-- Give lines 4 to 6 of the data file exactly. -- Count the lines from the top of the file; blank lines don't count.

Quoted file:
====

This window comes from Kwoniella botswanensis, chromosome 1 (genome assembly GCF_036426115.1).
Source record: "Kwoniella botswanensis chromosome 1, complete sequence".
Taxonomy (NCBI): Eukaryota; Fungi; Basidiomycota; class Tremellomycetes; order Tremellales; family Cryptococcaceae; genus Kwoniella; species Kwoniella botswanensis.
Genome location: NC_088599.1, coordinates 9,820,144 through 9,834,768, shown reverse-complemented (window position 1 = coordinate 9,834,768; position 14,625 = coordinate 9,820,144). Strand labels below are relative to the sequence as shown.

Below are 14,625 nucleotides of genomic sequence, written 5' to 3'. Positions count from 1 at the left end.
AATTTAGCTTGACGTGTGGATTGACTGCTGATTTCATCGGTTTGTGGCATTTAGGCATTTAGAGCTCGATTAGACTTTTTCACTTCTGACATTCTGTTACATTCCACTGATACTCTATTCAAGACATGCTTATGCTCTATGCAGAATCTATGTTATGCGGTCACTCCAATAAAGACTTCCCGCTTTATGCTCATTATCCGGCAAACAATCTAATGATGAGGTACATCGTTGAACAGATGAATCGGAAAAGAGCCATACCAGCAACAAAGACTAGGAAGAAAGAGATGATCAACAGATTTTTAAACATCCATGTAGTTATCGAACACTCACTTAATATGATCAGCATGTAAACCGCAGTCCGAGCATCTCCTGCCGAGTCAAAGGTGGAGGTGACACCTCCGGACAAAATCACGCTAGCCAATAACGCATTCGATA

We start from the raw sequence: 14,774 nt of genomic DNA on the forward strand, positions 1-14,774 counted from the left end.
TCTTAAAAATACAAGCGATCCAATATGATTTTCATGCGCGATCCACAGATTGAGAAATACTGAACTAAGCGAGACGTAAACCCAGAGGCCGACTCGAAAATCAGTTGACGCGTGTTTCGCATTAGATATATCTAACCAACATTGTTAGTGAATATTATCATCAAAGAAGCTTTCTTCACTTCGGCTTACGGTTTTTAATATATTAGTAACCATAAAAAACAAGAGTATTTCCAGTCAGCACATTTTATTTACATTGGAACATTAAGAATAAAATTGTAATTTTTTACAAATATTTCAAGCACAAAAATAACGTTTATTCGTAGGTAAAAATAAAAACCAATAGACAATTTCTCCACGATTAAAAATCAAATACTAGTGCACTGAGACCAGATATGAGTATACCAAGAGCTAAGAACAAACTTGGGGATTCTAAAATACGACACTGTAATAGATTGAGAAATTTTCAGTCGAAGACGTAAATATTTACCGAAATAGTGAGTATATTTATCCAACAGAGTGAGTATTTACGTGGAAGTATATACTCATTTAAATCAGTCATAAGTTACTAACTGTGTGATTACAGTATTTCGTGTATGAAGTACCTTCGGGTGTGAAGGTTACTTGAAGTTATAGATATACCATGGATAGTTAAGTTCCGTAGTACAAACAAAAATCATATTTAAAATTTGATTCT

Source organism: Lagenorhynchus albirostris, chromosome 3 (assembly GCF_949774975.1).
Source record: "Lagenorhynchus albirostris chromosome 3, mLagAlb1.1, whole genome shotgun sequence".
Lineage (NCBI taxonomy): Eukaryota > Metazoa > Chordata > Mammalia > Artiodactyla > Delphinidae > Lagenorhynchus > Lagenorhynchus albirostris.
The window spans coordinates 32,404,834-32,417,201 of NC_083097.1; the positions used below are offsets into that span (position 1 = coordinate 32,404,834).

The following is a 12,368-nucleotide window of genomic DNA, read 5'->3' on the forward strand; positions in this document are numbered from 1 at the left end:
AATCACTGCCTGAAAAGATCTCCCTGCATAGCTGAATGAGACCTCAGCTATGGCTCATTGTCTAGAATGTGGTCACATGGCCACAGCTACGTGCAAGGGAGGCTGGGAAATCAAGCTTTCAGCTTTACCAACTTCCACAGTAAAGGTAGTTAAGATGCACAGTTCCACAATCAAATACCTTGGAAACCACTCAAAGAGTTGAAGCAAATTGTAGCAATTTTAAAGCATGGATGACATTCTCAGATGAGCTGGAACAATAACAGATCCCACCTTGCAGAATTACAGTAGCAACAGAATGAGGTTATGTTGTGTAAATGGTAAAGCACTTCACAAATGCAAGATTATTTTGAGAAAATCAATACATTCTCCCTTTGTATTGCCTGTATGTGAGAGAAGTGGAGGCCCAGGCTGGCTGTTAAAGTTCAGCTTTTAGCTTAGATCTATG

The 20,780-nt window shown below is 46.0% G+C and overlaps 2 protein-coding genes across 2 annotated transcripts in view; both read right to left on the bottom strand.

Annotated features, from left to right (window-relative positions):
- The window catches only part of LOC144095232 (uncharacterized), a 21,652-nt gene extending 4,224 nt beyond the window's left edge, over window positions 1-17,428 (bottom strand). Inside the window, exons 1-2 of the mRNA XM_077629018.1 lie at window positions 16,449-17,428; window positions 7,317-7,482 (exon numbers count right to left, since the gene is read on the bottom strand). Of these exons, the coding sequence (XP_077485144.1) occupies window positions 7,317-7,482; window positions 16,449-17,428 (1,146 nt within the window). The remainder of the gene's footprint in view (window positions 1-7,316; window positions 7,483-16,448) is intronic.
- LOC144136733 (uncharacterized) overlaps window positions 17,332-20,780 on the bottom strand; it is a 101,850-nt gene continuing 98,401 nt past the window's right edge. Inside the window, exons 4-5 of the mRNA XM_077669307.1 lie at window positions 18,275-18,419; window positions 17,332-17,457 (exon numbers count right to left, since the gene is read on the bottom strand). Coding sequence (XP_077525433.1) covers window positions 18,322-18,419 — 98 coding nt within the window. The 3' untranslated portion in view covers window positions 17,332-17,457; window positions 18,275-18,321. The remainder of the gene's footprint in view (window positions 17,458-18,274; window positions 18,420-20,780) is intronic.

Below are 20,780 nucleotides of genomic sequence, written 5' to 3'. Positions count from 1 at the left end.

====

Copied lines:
Genome location: NC_088599.1, coordinates 9,820,144 through 9,834,768, shown reverse-complemented (window position 1 = coordinate 9,834,768; position 14,625 = coordinate 9,820,144). Strand labels below are relative to the sequence as shown.

Below are 14,625 nucleotides of genomic sequence, written 5' to 3'. Positions count from 1 at the left end.
AATTTAGCTTGACGTGTGGATTGACTGCTGATTTCATCGGTTTGTGGCATTTAGGCATTTAGAGCTCGATTAGACTTTTTCACTTCTGACATTCTGTTACATTCCACTGATACTCTATTCAAGACATGCTTATGCTCTATGCAGAATCTATGTTATGCGGTCACTCCAATAAAGACTTCCCGCTTTATGCTCATTATCCGGCAAACAATCTAATGATGAGGTACATCGTTGAACAGATGAATCGGAAAAGAGCCATACCAGCAACAAAGACTAGGAAGAAAGAGATGATCAACAGATTTTTAAACATCCATGTAGTTATCGAACACTCACTTAATATGATCAGCATGTAAACCGCAGTCCGAGCATCTCCTGCCGAGTCAAAGGTGGAGGTGACACCTCCGGACAAAATCACGCTAGCCAATAACGCATTCGATA